PHP Quickstart: Making Incoming and Outgoing Calls in Your Browser

Making Incoming and Outgoing Calls in Your Browser

Using your quickstart skills, you’ve already:

  • received an incoming connection
  • initiated an outgoing connection

It's time to put it all together -- let’s call from a browser client to another browser client.

For this to work, we need to have two different web browser windows open. Of course, each web browser needs to be registered under a separate name. For this example, we'll have one browser window be registered as 'jenny' and another one as 'tommy'.

We'll change the hello-client-monkey source code one more time to look for the client name in the URL. Take a look below:

hello-client-monkey-5.php
<?php
include 'Services/Twilio/Capability.php';

// put your Twilio API credentials here
$accountSid = 'ACxxxxxxxxxxxxxxxxxxxxxxxxxxxxxxxx';
$authToken  = 'yyyyyyyyyyyyyyyyyyyyyyyyyyyyyyyy';

// put your Twilio Application Sid here
$appSid     = 'APzzzzzzzzzzzzzzzzzzzzzzzzzzzzzzzz';

// put your default Twilio Client name here
$clientName = 'jenny';

// get the Twilio Client name from the page request parameters, if given
if (isset($_REQUEST['client'])) {
    $clientName = $_REQUEST['client'];
}

$capability = new Services_Twilio_Capability($accountSid, $authToken);
$capability-&gt;allowClientOutgoing($appSid);
$capability-&gt;allowClientIncoming($clientName);
$token = $capability-&gt;generateToken();
?>

    <!DOCTYPE html>
    <html>
      <head>
        <title>Hello Client Monkey 5</title>
        <script type="text/javascript"
          src="//media.twiliocdn.com/sdk/js/client/v1.3/twilio.min.js"></script>
        <script type="text/javascript"
          src="https://ajax.googleapis.com/ajax/libs/jquery/1.7.2/jquery.min.js">
        </script>
        <link href="//static0.twilio.com/resources/quickstart/client.css"
          type="text/css" rel="stylesheet" />
        <script type="text/javascript">

          Twilio.Device.setup("<?php echo $token; ?>");

          Twilio.Device.ready(function (device) {
            $("#log").text("Client '<?php echo $clientName ?>' is ready");
          });

          Twilio.Device.error(function (error) {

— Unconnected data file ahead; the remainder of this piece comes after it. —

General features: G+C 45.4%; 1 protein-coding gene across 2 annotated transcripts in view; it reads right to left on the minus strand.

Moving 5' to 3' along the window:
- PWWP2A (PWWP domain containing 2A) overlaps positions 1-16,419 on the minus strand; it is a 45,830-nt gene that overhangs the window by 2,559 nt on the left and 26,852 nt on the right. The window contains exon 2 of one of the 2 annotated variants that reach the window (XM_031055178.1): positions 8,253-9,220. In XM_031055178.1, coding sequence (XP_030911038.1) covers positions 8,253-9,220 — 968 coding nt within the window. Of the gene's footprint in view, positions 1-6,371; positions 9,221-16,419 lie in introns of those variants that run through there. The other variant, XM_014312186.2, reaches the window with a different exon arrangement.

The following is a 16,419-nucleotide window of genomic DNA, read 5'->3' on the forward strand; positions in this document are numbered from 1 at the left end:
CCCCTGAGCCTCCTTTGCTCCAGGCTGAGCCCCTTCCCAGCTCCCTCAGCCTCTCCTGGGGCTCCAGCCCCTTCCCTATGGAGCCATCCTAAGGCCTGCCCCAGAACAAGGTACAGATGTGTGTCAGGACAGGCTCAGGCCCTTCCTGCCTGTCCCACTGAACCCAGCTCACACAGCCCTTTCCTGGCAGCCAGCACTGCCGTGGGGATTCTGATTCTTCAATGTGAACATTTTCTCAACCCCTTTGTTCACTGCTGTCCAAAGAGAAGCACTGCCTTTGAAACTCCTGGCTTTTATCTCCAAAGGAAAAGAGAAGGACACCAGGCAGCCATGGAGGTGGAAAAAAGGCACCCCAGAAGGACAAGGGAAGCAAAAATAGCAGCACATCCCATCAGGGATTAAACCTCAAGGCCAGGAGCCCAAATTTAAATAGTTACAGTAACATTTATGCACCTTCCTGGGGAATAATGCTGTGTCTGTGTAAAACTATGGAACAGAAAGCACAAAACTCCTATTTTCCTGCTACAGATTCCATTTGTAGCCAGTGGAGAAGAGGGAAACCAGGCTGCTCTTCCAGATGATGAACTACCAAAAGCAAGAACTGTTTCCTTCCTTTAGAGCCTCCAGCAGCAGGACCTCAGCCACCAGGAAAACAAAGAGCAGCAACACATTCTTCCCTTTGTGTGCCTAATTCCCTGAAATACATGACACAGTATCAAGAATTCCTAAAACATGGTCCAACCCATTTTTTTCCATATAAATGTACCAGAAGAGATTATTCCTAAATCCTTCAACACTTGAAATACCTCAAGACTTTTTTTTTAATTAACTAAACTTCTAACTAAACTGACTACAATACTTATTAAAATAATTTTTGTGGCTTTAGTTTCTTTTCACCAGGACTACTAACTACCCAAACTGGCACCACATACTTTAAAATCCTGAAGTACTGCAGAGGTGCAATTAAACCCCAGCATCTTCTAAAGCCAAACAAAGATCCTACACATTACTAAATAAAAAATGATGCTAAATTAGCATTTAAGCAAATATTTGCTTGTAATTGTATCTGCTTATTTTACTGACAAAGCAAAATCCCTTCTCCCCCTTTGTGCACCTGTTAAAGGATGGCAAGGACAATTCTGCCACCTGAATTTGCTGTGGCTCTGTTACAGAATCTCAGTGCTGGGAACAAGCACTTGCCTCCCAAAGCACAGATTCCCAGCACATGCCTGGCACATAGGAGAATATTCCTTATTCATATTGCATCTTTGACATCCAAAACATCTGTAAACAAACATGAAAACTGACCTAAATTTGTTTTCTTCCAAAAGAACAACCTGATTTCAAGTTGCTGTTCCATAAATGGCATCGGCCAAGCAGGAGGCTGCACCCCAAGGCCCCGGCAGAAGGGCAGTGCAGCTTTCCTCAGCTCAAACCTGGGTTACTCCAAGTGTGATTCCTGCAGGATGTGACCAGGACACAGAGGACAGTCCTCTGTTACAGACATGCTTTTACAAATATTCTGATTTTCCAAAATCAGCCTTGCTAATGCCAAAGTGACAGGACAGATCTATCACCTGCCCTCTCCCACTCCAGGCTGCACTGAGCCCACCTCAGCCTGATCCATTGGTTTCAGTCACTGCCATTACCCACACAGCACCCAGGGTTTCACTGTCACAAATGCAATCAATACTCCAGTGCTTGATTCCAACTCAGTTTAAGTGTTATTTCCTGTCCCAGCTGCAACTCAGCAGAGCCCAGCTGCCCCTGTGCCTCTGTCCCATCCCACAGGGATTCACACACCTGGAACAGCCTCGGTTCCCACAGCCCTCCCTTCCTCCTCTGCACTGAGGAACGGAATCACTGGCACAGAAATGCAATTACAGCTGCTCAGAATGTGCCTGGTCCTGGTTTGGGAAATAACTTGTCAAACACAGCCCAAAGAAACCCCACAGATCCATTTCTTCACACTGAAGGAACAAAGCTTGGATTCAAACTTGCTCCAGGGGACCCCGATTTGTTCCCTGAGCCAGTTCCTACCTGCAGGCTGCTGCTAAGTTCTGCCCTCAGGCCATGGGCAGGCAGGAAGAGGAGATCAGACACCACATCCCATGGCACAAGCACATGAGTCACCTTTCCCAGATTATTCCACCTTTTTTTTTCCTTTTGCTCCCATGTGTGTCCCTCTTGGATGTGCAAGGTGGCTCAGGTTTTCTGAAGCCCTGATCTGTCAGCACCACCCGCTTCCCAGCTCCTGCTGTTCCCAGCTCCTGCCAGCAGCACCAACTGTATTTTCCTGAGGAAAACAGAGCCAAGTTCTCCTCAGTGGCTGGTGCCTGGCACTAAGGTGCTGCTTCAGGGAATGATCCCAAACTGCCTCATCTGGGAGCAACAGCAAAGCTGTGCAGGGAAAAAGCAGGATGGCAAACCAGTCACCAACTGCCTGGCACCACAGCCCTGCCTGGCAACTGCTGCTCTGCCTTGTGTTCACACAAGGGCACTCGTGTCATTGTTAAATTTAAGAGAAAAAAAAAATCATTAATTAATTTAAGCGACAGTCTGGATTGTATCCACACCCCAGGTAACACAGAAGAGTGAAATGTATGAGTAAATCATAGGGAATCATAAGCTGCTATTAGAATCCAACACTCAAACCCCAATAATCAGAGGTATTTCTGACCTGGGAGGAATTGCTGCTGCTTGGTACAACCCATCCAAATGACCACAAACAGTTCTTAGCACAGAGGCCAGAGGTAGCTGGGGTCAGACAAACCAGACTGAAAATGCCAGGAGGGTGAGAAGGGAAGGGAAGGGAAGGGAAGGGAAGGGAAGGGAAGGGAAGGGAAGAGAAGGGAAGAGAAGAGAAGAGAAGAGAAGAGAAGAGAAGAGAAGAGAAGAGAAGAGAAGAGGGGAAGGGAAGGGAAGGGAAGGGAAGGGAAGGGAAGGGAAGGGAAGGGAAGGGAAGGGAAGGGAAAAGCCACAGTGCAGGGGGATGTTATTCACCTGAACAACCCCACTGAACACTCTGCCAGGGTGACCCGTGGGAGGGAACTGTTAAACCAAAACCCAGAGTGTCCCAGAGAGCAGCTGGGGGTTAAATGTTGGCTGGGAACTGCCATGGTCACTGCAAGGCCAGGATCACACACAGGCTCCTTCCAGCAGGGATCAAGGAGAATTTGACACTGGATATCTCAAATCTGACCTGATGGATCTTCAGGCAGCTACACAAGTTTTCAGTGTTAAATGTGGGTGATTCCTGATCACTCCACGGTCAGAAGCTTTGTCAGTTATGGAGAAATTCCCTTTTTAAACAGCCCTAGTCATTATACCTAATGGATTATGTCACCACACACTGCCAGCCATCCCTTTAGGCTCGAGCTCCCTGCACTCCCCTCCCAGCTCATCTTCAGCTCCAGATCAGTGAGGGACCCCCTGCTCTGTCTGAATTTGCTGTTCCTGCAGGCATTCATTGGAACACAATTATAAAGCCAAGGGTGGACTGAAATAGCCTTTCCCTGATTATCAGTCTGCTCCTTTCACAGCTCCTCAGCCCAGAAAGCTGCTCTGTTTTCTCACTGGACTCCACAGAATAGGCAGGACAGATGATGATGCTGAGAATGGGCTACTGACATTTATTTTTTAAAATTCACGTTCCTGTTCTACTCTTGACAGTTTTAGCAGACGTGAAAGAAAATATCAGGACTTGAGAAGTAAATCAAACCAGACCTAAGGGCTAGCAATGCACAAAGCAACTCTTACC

$("#log").text("Error: " + error.message);
          });

          Twilio.Device.connect(function (conn) {
            $("#log").text("Successfully established call");
          });

          Twilio.Device.disconnect(function (conn) {
            $("#log").text("Call ended");
          });

          Twilio.Device.incoming(function (conn) {
            $("#log").text("Incoming connection from " + conn.parameters.From);
            // accept the incoming connection and start two-way audio
            conn.accept();
          });

          function call() {
            // get the phone number or client to connect the call to
            params = {"PhoneNumber": $("#number").val()};
            Twilio.Device.connect(params);
          }

          function hangup() {
            Twilio.Device.disconnectAll();
          }
        </script>
      </head>
      <body>
        <button class="call" onclick="call();">
          Call
        </button>

        <button class="hangup" onclick="hangup();">
          Hangup
        </button>

        <input type="text" id="number" name="number"
          placeholder="Enter a phone number or client to call"/>

        <div id="log">Loading pigeons...</div>
      </body>
    </html>

Launch two browser windows, one pointing at http://example.com/client?client=jenny and the other at http://example.com/client?client=tommy. Now, use the text box in one of them to call the other browser by client name. Once the connection has been established, the two browser clients will be talking to each other.

Let's look at what's actually going on after you enter 'tommy' and press 'Call':

  1. Twilio Client connects to Twilio, sending along the 'PhoneNumber=tommy' parameter.
  2. Twilio looks up the Voice URL for application AP123, which is example.com/voice.
  3. Twilio makes a POST request to example.com/voice to determine where to route the call. Your app looks for letters in the PhoneNumber parameter, and returns TwiML to dial the given client: <Dial><Client>tommy</Client></Dial>. Twilio then sends an incoming call notice to tommy.
  4. The browser with tommy as the client receives an incoming call request.

Next Steps

That was it for this quickstart! We hope you had a great time building your first Twilio Client application. If you want to learn more about the JavaScript library that we have been using throughout this document, read the Twilio Client JavaScript API reference.